Were the police to blame for not capturing Jack the Ripper?
At the time of the Jack the Ripper murders, the police forces of London were inefficient and traditional. This lead to the Police force's mishandling of the Jack the Ripper case and in this respect; they were responsible for not capturing Jack. However it is also possible to say, that due to a lack of technology and funding as well the harsh conditions in Whitechapel at the time, the Police were facing a case that they could not crack.
In some ways the police force were not to blame for not capturing Jack the Ripper because of the harsh conditions that they had to work in. A newspaper article describes the streets of Whitechapel as "containing some headquarters of infamy" and "The sights and sounds are an apocalypse of evil" This gives a very negative image of the streets of Whitechapel and leads us to feel sympathetic towards the Police because they had to work in these conditions. The conditions would also affect a policeman's efficiency and make him less alert. The conditions can also explain why Jack could get away so easily. Because the Ripper wore a "dark coat", he may have been able to camouflage into the dark surroundings, described -"The main thoroughfares of Whitechapel are connected by a network of narrow, dark and crooked lanes”-. This is also shown in a map where the roads are very close together. This may have made it nearly impossible for the police to catch Jack the Ripper. The narrow winding streets and alleyways also made hard for the police to trace Jack and made Jack's escape much more efficient that it would be on a busy, congested main road. This difficulty was made even worse by the fact there was no tram system in Whitechapel so it would have been hard for the police to get around quickly and to swiftly visit places where Jack the Ripper may have been.
The technology available at the time was also a big factor in understanding why it was nearly impossible for the Police to catch Jack the Ripper. At the time, there was separation and competition between various police forces across London, so information was not shared. This was also provoked by the lack of computers. This meant that vital evidence was not shared so an individual police force could not catch Jack by themselves. Lack of technology also extended to detective work, which was still primitive at the time. Without any forensic evidence, there were no clues as to who the Ripper was and he was therefore impossible to catch. We can see that there is a lack of technology from this quote, where the journalist for the Times says that the only way that the police can only catch Jack was "red handed", and not actually to solve the case in a contemporary manner, "some accidental circumstance will lead to a trace…" This statement led to operations where police officers attempted to dress as prostitutes to catch Jack "red handed". These failed to to work. This lack of resources and technology was mainly caused by the low wages of police officers and the lack of funding from the government.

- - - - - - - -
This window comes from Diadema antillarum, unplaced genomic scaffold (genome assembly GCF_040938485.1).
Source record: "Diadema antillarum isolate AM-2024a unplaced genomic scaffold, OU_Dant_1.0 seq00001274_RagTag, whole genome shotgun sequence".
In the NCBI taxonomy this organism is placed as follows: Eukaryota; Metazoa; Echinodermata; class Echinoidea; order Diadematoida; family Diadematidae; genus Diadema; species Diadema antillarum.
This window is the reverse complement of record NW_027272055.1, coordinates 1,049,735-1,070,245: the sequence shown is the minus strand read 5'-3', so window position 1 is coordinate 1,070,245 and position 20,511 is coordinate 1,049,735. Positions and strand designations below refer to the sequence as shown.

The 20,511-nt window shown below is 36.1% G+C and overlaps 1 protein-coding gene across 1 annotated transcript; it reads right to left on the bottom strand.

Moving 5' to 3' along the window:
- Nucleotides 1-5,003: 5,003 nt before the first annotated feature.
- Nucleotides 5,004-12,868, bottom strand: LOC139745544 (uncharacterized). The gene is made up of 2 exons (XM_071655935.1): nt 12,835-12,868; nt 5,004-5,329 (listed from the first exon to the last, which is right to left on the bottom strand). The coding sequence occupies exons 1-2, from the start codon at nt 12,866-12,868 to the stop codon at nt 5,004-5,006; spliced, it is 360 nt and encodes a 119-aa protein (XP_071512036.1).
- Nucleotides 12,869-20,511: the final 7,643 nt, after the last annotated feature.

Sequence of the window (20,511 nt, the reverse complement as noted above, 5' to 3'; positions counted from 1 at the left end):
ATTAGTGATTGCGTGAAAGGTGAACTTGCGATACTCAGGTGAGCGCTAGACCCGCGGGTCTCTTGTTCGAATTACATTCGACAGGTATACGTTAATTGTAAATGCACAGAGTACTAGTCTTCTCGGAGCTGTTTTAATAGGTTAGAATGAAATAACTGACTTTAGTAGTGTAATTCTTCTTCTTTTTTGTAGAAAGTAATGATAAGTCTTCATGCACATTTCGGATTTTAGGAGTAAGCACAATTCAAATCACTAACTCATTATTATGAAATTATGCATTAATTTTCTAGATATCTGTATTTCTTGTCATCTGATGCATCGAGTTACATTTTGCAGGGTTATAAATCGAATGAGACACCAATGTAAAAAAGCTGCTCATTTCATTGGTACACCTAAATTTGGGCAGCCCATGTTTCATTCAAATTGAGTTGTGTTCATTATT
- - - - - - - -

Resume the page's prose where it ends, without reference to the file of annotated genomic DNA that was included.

The very fact that Jack was the very first savage serial killer also posed a problem for the police as they had never come across a person with that sort of mind-frame before and had no experience in dealing with the type of investigation that they came across. Therefore they found it hard to find out who was able to commit such a crime.
Journalists also ruined the Police investigation and muddled an already hard case. Evidence leaked out about the Jack the Ripper murders and was published in the newspapers. This is shown by the fact that some newspapers have information on the murders, which was released to the public, This spoilt the police investigation as any member of the public could commit a copycat murder and confuse the police by leading them to a fake Jack the Ripper. This leads us to the question whether all five murders were committed by the same person, or was each murder a copy of the previous. This publicising of material confused the police investigation and made it very hard to solve because a lot of the evidence obtained became contradictory.